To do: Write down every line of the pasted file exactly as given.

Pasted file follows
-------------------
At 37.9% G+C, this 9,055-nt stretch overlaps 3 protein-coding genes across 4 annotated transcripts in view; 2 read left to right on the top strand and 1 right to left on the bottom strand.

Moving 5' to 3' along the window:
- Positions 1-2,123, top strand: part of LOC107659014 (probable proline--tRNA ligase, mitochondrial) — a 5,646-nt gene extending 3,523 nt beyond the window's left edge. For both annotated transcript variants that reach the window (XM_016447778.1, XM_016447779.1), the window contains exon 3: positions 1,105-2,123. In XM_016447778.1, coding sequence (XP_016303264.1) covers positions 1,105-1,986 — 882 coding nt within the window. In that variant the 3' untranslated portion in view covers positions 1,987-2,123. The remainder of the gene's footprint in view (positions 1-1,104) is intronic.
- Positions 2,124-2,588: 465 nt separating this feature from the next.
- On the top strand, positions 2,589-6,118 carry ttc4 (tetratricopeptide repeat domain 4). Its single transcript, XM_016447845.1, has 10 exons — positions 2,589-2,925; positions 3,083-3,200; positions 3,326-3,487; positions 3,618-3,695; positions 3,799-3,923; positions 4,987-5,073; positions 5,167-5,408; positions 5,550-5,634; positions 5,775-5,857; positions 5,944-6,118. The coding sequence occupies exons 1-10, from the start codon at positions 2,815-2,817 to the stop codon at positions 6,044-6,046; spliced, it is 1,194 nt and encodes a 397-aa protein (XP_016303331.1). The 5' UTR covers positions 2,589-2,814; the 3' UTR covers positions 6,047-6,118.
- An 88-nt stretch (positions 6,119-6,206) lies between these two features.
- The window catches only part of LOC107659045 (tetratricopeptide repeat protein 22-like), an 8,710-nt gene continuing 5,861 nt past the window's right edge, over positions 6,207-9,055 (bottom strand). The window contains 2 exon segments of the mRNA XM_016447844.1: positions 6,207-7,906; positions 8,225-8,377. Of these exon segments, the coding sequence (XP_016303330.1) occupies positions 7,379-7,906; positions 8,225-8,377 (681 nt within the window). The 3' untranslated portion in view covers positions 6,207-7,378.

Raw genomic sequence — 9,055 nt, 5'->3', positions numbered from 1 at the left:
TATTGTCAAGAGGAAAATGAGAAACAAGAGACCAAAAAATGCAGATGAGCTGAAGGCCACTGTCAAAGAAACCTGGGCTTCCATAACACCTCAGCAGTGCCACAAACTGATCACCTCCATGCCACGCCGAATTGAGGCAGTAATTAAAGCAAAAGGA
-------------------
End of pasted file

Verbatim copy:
At 37.9% G+C, this 9,055-nt stretch overlaps 3 protein-coding genes across 4 annotated transcripts in view; 2 read left to right on the top strand and 1 right to left on the bottom strand.

Moving 5' to 3' along the window:
- Positions 1-2,123, top strand: part of LOC107659014 (probable proline--tRNA ligase, mitochondrial) — a 5,646-nt gene extending 3,523 nt beyond the window's left edge. For both annotated transcript variants that reach the window (XM_016447778.1, XM_016447779.1), the window contains exon 3: positions 1,105-2,123. In XM_016447778.1, coding sequence (XP_016303264.1) covers positions 1,105-1,986 — 882 coding nt within the window. In that variant the 3' untranslated portion in view covers positions 1,987-2,123. The remainder of the gene's footprint in view (positions 1-1,104) is intronic.
- Positions 2,124-2,588: 465 nt separating this feature from the next.
- On the top strand, positions 2,589-6,118 carry ttc4 (tetratricopeptide repeat domain 4). Its single transcript, XM_016447845.1, has 10 exons — positions 2,589-2,925; positions 3,083-3,200; positions 3,326-3,487; positions 3,618-3,695; positions 3,799-3,923; positions 4,987-5,073; positions 5,167-5,408; positions 5,550-5,634; positions 5,775-5,857; positions 5,944-6,118. The coding sequence occupies exons 1-10, from the start codon at positions 2,815-2,817 to the stop codon at positions 6,044-6,046; spliced, it is 1,194 nt and encodes a 397-aa protein (XP_016303331.1). The 5' UTR covers positions 2,589-2,814; the 3' UTR covers positions 6,047-6,118.
- An 88-nt stretch (positions 6,119-6,206) lies between these two features.
- The window catches only part of LOC107659045 (tetratricopeptide repeat protein 22-like), an 8,710-nt gene continuing 5,861 nt past the window's right edge, over positions 6,207-9,055 (bottom strand). The window contains 2 exon segments of the mRNA XM_016447844.1: positions 6,207-7,906; positions 8,225-8,377. Of these exon segments, the coding sequence (XP_016303330.1) occupies positions 7,379-7,906; positions 8,225-8,377 (681 nt within the window). The 3' untranslated portion in view covers positions 6,207-7,378.

Raw genomic sequence — 9,055 nt, 5'->3', positions numbered from 1 at the left:
TATTGTCAAGAGGAAAATGAGAAACAAGAGACCAAAAAATGCAGATGAGCTGAAGGCCACTGTCAAAGAAACCTGGGCTTCCATAACACCTCAGCAGTGCCACAAACTGATCACCTCCATGCCACGCCGAATTGAGGCAGTAATTAAAGCAAAAGGA